8. The medical device of claim 1, wherein said sheath is configured such that it undergoes microscopic wetting in a vessel while said expandable member and sheath are in the unexpanded state.
9. The medical device of claim 1, wherein said medical device is configured such that bodily fluids substantially wet-out the sheath as said sheath is expanded.
10. The medical device of claim 1, wherein said medical device is configured such that said wetting of the sheath is facilitated when said sheath is in contact with the vessel wall.
11. The medical device of claim 1, wherein said sheath further comprises at least one material from the group consisting of a fluoropolymer, polyamides, polyurethane, polyolefins, polyesters, polyglycolic acid, poly lactic acid, and trimethylene carbonate.
12. The medical device of claim 1, wherein said nodes are aligned substantially longitudinally to the longitudinal axis of said balloon catheter and said fibrils are aligned substantially circumferentially to said axis.
13. The medical device of claim 12, wherein the sheath is configured such that a distance between said nodes increases as said outer sheath expands.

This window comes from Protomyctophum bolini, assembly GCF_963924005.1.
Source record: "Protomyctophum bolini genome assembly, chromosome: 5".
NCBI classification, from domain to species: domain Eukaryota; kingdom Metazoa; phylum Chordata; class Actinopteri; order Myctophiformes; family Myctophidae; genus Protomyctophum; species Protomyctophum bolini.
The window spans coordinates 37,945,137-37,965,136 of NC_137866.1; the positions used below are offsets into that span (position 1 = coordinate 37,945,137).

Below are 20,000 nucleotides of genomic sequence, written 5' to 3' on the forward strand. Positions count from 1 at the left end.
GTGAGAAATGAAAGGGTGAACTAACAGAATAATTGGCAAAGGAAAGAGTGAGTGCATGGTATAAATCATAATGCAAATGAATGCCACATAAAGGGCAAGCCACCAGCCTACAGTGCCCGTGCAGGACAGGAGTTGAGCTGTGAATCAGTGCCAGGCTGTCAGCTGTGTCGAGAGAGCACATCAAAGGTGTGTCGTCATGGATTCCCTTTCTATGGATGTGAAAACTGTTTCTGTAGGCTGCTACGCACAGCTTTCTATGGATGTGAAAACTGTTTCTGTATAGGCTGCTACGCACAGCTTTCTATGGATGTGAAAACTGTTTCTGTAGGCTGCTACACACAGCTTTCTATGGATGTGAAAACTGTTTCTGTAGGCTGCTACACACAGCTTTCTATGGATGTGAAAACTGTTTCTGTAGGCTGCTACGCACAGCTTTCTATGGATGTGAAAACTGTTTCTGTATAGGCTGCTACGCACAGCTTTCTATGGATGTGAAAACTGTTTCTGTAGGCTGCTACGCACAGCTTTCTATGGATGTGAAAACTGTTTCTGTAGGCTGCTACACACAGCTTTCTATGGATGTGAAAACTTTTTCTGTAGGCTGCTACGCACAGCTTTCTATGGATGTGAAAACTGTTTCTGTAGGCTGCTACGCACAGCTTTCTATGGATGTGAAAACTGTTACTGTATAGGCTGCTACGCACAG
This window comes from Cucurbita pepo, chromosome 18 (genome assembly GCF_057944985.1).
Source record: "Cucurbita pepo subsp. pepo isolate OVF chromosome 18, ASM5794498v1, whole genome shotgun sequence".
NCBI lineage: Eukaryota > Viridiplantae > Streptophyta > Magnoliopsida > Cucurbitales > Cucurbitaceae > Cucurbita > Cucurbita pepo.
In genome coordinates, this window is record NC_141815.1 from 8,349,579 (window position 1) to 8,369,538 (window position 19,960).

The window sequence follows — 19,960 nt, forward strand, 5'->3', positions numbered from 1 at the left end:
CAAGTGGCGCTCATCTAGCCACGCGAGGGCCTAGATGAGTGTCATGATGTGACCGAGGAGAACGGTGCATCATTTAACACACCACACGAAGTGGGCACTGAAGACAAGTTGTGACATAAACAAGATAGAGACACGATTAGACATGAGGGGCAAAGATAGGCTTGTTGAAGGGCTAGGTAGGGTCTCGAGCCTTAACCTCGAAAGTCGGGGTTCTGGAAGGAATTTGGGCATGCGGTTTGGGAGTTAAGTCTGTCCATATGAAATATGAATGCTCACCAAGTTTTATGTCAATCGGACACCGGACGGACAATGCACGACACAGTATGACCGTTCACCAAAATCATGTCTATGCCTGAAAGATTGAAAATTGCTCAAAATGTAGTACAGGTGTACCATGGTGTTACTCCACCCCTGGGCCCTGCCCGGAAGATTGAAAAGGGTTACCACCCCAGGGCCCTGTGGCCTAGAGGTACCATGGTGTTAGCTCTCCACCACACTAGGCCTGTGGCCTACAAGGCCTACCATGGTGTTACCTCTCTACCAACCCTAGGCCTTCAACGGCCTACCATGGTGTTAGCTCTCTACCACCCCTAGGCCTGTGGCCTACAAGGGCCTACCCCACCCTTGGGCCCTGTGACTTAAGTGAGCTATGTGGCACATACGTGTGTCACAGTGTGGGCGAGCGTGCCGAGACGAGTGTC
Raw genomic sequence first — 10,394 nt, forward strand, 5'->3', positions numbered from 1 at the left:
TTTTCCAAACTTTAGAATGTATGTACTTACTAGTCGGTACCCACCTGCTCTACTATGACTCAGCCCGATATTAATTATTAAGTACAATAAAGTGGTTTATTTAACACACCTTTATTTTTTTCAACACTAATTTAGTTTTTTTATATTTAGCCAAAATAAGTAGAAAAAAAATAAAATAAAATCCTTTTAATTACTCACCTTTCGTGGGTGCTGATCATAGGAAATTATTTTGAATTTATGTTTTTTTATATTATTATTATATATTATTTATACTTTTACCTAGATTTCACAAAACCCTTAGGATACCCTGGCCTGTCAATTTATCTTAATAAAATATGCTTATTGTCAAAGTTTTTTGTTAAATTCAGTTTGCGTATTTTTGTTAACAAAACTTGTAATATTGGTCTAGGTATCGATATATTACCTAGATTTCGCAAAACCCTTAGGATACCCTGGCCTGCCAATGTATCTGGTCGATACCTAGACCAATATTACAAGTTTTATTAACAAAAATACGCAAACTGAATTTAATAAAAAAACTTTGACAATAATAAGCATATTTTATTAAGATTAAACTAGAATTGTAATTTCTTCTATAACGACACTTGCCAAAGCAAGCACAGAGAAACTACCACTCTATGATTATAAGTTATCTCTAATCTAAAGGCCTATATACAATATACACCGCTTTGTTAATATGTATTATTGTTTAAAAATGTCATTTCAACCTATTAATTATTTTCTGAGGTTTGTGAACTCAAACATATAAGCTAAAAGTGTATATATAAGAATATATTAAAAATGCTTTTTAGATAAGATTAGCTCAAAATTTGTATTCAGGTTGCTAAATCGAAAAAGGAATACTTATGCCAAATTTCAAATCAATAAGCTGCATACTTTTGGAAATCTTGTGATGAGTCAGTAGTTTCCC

14. The medical device of claim 1, wherein said medical device is configured such that hydrophilic component in said coating raises the solubility point of a hydrophobic therapeutic agent.
15. The medical device of claim 1, wherein said coating comprises at least one compound selected from the group consisting of benzethonium chloride, PEG, poloxamer, sodium salicylate, and hydroxypropyl-β-cyclodextrin.
16. The medical device of claim 1, wherein said therapeutic agent is a hydrophilic agent.
17. The medical device of claim 1, wherein said therapeutic agent is a hydrophobic agent.
18. The medical device of claim 17, wherein hydrophobic agent is selected from the group consisting of taxane domain-binding drugs, such as paclitaxel, and rapamycin.
19. The medical device of claim 1, wherein said coating comprises benzethonium chloride and said therapeutic agent is a hydrophobic agent, wherein said hydrophobic agent is less than 40 wt % of the dry coating.